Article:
Finally, what about GM’s provision for loan losses relative to the size of its total finance receivables? In 2020 the company set aside $1,978 million against a total portfolio of $59,970, or 3.3 percent. When compared to the size of its < 620 FICO and Tier III & Tier IV customers, the figure is 18.3 percent ($1,978 million ($10,553 million FICO < 620 + ($253 million Tier III + $4 million Tier IV))).
Research pros can never take any figure in financial statements at face value. Even a supposedly simple figure like revenues can be better evaluated by considering a company’s operating and economic context, and dissecting its disclosures around receivables.
This is a monthly column written by Jason Apollo Voss — investment manager, financial analyst, and these days CEO of Deception and Truth Analysis, a financial analytics firm. You can find his previous columns on the Calcbench blog archives, usually running the first week of every month.
From time to time Calcbench likes to offer refreshers on basic financial reporting concepts and how to extract such data from our archives. Today let’s talk about book value.
Book value is one of the most basic, and important, concepts in financial analysis. You calculate it by subtracting a firm’s total liabilities from total assets. The difference is the firm’s book value, also commonly known as stockholder’s equity — because that difference is literally the equity that shareholders have in a firm, after netting out all those assets and liabilities.
When assets are greater than liabilities, book value is positive; that’s a good thing. When assets are less than liabilities, book value is negative. This is a bad thing because it means shareholders’ stake in the company has no value; the business owes more (in liabilities) than it possesses (in assets).
As we mentioned, you can calculate book value manually by subtracting liabilities from assets. Calcbench, however, also does this calculation for you automatically in our Multi-Company page. Just enter “stockholder’s equity” in the standardized metrics field on the left side of your screen, and we’ll return that number to you for whatever companies you’re researching.
Figure 1, below, shows the results for a few large companies we selected at random.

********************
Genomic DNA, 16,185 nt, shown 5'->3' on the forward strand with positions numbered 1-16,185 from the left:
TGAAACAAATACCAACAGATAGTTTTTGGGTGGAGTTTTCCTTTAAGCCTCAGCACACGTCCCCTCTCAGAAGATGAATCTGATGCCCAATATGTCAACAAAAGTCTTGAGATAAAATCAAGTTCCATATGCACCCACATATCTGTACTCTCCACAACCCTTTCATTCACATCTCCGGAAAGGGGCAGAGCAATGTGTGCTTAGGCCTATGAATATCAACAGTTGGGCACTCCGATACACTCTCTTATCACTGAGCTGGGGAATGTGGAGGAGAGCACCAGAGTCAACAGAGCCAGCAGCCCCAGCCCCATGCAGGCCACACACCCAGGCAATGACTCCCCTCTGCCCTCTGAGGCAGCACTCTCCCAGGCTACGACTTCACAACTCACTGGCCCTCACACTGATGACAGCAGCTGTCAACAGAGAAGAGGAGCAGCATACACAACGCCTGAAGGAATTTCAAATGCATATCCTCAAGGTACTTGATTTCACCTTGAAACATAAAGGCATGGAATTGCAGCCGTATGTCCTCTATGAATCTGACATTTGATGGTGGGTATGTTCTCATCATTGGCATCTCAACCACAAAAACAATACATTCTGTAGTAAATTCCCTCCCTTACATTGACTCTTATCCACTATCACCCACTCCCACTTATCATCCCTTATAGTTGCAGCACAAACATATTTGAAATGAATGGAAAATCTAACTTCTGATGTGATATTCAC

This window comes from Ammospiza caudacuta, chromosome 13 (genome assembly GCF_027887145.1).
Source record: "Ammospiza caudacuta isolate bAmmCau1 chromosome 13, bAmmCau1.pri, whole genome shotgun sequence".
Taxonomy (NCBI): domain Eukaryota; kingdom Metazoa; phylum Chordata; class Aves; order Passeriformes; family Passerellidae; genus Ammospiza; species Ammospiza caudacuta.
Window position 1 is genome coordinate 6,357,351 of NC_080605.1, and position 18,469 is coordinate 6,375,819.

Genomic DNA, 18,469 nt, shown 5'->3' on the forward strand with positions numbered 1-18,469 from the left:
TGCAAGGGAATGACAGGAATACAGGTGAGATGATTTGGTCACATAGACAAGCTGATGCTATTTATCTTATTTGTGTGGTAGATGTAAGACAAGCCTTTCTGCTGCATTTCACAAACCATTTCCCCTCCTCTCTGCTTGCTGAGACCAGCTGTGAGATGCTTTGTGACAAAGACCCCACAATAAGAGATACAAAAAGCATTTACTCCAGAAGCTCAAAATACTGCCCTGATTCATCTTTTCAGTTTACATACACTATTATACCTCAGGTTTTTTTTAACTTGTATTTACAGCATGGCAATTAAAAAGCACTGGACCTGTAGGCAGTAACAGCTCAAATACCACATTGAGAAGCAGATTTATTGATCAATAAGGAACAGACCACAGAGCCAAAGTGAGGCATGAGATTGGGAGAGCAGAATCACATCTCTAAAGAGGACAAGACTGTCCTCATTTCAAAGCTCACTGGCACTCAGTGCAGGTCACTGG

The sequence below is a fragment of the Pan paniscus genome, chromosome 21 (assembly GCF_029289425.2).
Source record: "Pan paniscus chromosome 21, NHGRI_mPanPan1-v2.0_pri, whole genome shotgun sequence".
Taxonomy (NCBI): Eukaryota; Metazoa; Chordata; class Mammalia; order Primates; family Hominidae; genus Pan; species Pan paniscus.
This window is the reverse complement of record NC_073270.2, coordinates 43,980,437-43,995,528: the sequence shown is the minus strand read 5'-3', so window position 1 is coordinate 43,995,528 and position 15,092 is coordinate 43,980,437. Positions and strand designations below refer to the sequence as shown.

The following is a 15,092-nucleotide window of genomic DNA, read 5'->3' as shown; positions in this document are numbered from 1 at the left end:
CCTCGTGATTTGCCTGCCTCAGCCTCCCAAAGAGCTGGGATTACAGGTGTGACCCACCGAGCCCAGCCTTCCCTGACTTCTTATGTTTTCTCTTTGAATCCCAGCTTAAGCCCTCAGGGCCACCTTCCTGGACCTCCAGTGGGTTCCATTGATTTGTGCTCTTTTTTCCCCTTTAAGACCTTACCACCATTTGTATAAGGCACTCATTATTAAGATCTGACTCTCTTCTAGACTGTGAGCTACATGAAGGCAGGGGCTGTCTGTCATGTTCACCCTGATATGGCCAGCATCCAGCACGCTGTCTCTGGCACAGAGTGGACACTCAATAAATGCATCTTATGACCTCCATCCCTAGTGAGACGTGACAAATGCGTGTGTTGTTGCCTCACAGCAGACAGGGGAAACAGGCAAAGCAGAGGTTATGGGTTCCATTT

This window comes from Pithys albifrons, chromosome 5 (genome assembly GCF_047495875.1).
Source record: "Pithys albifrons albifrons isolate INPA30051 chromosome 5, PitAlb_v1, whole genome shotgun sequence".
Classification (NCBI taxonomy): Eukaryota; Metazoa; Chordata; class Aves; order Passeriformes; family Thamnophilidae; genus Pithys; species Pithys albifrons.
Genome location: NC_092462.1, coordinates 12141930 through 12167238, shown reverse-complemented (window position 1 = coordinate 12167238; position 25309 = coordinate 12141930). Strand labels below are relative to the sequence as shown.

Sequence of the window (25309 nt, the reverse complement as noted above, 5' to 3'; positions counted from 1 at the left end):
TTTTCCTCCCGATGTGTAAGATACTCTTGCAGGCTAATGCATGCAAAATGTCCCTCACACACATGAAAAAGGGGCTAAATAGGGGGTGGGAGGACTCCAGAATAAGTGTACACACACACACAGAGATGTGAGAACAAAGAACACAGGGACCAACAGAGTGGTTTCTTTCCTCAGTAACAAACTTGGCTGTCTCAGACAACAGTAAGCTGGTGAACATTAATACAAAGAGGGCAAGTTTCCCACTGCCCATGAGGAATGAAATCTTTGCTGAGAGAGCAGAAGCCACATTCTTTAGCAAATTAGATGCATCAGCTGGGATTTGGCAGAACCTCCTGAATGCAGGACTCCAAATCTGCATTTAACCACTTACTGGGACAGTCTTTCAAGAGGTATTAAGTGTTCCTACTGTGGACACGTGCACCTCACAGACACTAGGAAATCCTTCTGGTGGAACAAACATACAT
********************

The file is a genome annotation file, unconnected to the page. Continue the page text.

We included assets and liabilities along with stockholder’s equity only to demonstrate the math. You could just as well as search for stockholder’s equity alone and you’d get the same numbers you see above; or search for assets and liabilities and then work out the math yourself with a pencil. The results would be the same.
This also explains why we like to talk about goodwill and intangible assets so much — because an impairment to those assets will cut the size of total assets, and therefore lowers book value. In extreme cases, impairment could leave a firm with negative book value, which is disastrous.
Yes, we understand that other assets can be impaired too, such as an electric utility impairing the value of an expensive power plant it no longer uses. Any impairment can harm book value. But considering how goodwill keeps accumulating on the balance sheet, and how some firms have a majority of their total assets wrapped up in goodwill, that’s the impairment risk we watch most closely around here.
Anyway, if you want to find book value/stockholder equity, Calcbench provides it for any firm you’re researching with just a few keystrokes. That’s all there is to it.
For a while now, everyone has known that the Covid-19 pandemic scrambled business performance across the corporate landscape — with the general sense that larger firms have fared better, smaller firms worse.
Now we have some visual evidence of just how true that statement is.
As part of another project, the Calcbench research team was looking at the share of corporate revenues and profits that flowed to S&P 500 firms in recent years. We noticed, to no surprise, that the largest S&P 500 firms accounted for a disproportionate share of all S&P 500 revenue.
How disproportionate? Figure 1, below, shows what share of all S&P 500 revenue went to the largest 25 firms for the last 36 quarters.
That Top 25 share has stayed remarkably consistent year after year: from 40 percent in 2012, to a low of roughly 37 percent in the mid-2010s, to a high of 42 percent at the beginning of 2020 when the pandemic arrived.
That got us wondering. If revenue has been consistent among the 25 largest firms, what about the other 475? What churn have they experienced year after year?